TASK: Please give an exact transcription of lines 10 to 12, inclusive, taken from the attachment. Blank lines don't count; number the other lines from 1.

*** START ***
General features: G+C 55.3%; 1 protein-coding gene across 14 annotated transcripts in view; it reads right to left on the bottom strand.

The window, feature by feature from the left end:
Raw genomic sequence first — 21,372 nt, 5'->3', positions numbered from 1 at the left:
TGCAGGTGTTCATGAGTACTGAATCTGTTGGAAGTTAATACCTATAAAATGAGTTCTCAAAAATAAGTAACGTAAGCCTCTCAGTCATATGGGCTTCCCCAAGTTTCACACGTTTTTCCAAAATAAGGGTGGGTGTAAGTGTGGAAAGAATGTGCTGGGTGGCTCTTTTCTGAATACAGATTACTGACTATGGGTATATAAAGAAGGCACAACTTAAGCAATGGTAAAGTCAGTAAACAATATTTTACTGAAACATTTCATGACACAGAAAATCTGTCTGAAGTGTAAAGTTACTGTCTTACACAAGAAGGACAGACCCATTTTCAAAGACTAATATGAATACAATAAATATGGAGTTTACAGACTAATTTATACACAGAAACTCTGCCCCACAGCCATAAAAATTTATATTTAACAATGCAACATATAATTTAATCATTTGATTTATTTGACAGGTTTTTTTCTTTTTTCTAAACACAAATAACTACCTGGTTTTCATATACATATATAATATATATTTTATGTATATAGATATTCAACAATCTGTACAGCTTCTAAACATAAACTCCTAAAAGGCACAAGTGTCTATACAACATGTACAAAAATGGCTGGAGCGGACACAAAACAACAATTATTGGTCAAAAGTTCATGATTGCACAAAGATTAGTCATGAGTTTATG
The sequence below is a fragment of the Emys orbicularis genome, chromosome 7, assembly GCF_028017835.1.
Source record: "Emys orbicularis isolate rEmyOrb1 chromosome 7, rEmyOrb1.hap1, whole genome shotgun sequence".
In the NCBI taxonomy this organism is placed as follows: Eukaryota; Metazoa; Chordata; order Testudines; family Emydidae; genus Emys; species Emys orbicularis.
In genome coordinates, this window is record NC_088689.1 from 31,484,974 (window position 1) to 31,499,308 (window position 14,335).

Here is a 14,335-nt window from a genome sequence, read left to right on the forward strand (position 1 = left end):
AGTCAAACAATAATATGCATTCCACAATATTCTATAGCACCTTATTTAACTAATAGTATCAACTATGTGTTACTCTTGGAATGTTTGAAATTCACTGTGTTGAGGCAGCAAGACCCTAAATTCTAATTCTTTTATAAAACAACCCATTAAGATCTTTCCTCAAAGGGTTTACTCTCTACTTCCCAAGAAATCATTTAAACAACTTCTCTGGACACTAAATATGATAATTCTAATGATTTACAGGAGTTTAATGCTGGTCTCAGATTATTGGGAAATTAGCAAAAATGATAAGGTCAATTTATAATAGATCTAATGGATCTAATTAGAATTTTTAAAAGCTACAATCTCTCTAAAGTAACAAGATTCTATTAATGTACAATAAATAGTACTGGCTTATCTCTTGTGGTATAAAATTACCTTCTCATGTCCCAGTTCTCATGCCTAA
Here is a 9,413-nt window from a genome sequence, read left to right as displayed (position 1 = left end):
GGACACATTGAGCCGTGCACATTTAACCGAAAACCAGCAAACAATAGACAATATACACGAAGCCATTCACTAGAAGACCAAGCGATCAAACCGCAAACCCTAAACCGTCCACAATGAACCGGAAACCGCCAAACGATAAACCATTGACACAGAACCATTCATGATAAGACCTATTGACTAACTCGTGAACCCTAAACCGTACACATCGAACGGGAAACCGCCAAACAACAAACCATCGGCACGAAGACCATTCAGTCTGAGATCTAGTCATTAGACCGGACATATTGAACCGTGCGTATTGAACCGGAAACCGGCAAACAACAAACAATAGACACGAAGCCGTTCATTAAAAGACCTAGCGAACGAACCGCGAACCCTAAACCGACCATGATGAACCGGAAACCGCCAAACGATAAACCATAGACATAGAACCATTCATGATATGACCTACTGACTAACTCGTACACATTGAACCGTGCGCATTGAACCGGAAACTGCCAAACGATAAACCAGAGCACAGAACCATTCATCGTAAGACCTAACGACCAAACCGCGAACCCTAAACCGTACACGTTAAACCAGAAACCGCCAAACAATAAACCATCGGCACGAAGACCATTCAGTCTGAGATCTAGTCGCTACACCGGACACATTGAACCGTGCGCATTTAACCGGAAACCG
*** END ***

AGTCAAACAATAATATGCATTCCACAATATTCTATAGCACCTTATTTAACTAATAGTATCAACTATGTGTTACTCTTGGAATGTTTGAAATTCACTGTGTTGAGGCAGCAAGACCCTAAATTCTAATTCTTTTATAAAACAACCCATTAAGATCTTTCCTCAAAGGGTTTACTCTCTACTTCCCAAGAAATCATTTAAACAACTTCTCTGGACACTAAATATGATAATTCTAATGATTTACAGGAGTTTAATGCTGGTCTCAGATTATTGGGAAATTAGCAAAAATGATAAGGTCAATTTATAATAGATCTAATGGATCTAATTAGAATTTTTAAAAGCTACAATCTCTCTAAAGTAACAAGATTCTATTAATGTACAATAAATAGTACTGGCTTATCTCTTGTGGTATAAAATTACCTTCTCATGTCCCAGTTCTCATGCCTAA
Here is a 9,413-nt window from a genome sequence, read left to right as displayed (position 1 = left end):
GGACACATTGAGCCGTGCACATTTAACCGAAAACCAGCAAACAATAGACAATATACACGAAGCCATTCACTAGAAGACCAAGCGATCAAACCGCAAACCCTAAACCGTCCACAATGAACCGGAAACCGCCAAACGATAAACCATTGACACAGAACCATTCATGATAAGACCTATTGACTAACTCGTGAACCCTAAACCGTACACATCGAACGGGAAACCGCCAAACAACAAACCATCGGCACGAAGACCATTCAGTCTGAGATCTAGTCATTAGACCGGACATATTGAACCGTGCGTATTGAACCGGAAACCGGCAAACAACAAACAATAGACACGAAGCCGTTCATTAAAAGACCTAGCGAACGAACCGCGAACCCTAAACCGACCATGATGAACCGGAAACCGCCAAACGATAAACCATAGACATAGAACCATTCATGATATGACCTACTGACTAACTCGTACACATTGAACCGTGCGCATTGAACCGGAAACTGCCAAACGATAAACCAGAGCACAGAACCATTCATCGTAAGACCTAACGACCAAACCGCGAACCCTAAACCGTACACGTTAAACCAGAAACCGCCAAACAATAAACCATCGGCACGAAGACCATTCAGTCTGAGATCTAGTCGCTACACCGGACACATTGAACCGTGCGCATTTAACCGGAAACCG